A tip from our reader Don has led us to an article in the London Times. In it, economics columnist Anatole Kaletsky argues that the astronomical oil price is not caused by economic fundamentals like supply and demand,
but rather the product of a typical financial boom-bust cycle, which could be deflated - especially with some help from sensible political action - as quickly as it built up. [...]
In the late stages of financial bubbles, it is quite normal for prices to become completely detached from economic fundamentals. House prices in Florida and Spain kept rising even after property developers built far more homes than they could possibly sell. The same thing happened in credit markets: mortgage securities kept rising even while banks created “special purpose vehicles” to acquire vast “inventories” of bonds for which there were no genuine buyers - and dozens of similar examples can be cited from the bubbles in internet stocks and Japan. Similarly, the International Gold Council reported this week that gold demand for commercial uses and investment fell 17 per cent in January, just as the gold price surged through $1,000 for the first time.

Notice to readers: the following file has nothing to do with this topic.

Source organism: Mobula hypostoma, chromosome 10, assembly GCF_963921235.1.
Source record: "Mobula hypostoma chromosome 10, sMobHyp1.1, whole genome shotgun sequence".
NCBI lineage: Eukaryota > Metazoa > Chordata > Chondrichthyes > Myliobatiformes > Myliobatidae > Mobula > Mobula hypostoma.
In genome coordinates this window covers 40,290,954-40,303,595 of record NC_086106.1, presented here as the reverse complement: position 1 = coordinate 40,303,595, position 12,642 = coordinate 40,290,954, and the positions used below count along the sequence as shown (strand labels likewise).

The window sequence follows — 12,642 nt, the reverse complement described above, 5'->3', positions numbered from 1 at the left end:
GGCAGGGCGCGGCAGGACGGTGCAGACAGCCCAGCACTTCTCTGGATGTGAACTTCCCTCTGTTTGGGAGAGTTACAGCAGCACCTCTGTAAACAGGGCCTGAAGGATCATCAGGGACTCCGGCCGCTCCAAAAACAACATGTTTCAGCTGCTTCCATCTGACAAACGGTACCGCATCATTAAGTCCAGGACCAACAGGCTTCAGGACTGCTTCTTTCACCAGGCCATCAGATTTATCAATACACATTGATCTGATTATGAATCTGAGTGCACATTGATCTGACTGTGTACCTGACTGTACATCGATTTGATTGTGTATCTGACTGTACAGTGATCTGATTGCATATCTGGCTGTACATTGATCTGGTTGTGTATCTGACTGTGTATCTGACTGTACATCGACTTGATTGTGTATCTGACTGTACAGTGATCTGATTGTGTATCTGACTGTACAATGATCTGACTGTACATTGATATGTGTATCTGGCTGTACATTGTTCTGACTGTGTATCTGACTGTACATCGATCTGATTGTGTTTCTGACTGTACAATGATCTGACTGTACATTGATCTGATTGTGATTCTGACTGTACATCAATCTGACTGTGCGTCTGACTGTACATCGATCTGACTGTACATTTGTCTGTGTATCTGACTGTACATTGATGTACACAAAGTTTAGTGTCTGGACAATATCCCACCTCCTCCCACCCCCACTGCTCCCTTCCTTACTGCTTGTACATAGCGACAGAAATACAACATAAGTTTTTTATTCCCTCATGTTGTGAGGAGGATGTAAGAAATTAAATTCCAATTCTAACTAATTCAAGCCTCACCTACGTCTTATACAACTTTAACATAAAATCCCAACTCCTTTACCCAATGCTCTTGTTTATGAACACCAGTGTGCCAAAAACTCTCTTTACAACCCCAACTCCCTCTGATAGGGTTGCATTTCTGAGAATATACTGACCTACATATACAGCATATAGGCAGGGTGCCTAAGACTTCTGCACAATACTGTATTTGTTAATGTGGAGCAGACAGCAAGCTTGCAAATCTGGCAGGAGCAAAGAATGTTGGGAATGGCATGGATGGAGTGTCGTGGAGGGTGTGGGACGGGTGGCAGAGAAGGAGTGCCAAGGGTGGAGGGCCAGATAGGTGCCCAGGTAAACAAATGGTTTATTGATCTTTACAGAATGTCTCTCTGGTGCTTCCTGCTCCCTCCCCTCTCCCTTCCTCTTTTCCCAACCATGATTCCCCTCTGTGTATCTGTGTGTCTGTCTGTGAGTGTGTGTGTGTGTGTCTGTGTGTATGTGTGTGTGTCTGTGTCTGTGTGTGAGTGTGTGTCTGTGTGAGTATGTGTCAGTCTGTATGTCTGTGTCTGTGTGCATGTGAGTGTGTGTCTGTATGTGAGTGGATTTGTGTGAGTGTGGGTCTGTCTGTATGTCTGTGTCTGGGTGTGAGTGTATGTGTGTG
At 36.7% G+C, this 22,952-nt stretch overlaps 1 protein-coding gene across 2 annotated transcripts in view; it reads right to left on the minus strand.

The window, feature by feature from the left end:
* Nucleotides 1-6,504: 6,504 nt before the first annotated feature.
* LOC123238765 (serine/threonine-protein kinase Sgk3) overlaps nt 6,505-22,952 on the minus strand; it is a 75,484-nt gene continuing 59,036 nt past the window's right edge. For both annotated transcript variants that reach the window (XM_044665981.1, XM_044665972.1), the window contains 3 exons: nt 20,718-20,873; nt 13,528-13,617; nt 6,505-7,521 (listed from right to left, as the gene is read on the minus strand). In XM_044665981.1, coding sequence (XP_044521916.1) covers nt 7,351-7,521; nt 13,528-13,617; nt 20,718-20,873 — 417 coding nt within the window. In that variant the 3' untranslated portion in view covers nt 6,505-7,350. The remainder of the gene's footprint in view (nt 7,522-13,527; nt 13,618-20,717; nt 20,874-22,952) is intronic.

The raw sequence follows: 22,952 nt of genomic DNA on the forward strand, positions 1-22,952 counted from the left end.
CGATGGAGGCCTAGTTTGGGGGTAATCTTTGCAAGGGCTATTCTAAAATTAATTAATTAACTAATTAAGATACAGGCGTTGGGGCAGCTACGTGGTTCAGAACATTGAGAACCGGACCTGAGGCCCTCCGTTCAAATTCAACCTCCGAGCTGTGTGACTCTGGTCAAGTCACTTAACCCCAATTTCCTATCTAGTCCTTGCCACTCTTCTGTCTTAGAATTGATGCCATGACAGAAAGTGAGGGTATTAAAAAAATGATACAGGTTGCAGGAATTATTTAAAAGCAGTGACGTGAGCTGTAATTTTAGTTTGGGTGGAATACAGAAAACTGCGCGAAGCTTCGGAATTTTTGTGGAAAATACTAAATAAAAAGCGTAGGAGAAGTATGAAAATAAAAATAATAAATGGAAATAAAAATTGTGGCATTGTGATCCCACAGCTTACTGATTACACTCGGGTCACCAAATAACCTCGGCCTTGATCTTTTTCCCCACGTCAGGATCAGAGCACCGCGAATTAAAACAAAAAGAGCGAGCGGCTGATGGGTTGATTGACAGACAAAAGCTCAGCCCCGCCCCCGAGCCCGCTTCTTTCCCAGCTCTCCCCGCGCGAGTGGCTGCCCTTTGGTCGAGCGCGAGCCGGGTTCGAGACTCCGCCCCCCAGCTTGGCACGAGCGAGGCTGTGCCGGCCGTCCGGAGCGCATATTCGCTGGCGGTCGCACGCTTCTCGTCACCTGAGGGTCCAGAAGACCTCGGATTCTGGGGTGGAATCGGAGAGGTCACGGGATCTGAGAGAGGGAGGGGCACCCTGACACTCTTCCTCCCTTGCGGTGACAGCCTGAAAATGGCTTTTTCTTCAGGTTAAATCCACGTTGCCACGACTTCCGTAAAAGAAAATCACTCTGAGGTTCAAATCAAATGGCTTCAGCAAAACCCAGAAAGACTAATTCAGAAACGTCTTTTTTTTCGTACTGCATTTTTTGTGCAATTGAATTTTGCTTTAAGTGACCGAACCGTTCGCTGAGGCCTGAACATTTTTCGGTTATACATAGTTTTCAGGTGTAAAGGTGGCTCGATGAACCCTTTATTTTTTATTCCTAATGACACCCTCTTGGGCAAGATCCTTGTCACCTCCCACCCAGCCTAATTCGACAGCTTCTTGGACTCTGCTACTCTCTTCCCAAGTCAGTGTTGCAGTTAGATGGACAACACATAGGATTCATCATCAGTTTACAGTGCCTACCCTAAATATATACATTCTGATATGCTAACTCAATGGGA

Now consider the situation today in oil markets: the Gulf, according to Mr Rothman, is crammed with supertankers chartered by oil-producing governments to hold the inventories of oil they are pumping but cannot sell. That physical oil is in excess supply at today's prices does not mean that producers are somehow cheating by storing their oil in tankers or keeping it in the ground. All it suggests is that there are few buyers for physical oil cargoes at today's prices, but there are plenty of buyers for pieces of paper linked to the price of oil next month and next year. This situation is exactly analogous to the bubble in credit markets a year ago, where nobody wanted to buy sub-prime mortgage bonds, but there was plenty of demand for “financial derivatives” that allowed investors to bet on the future value of these bonds.
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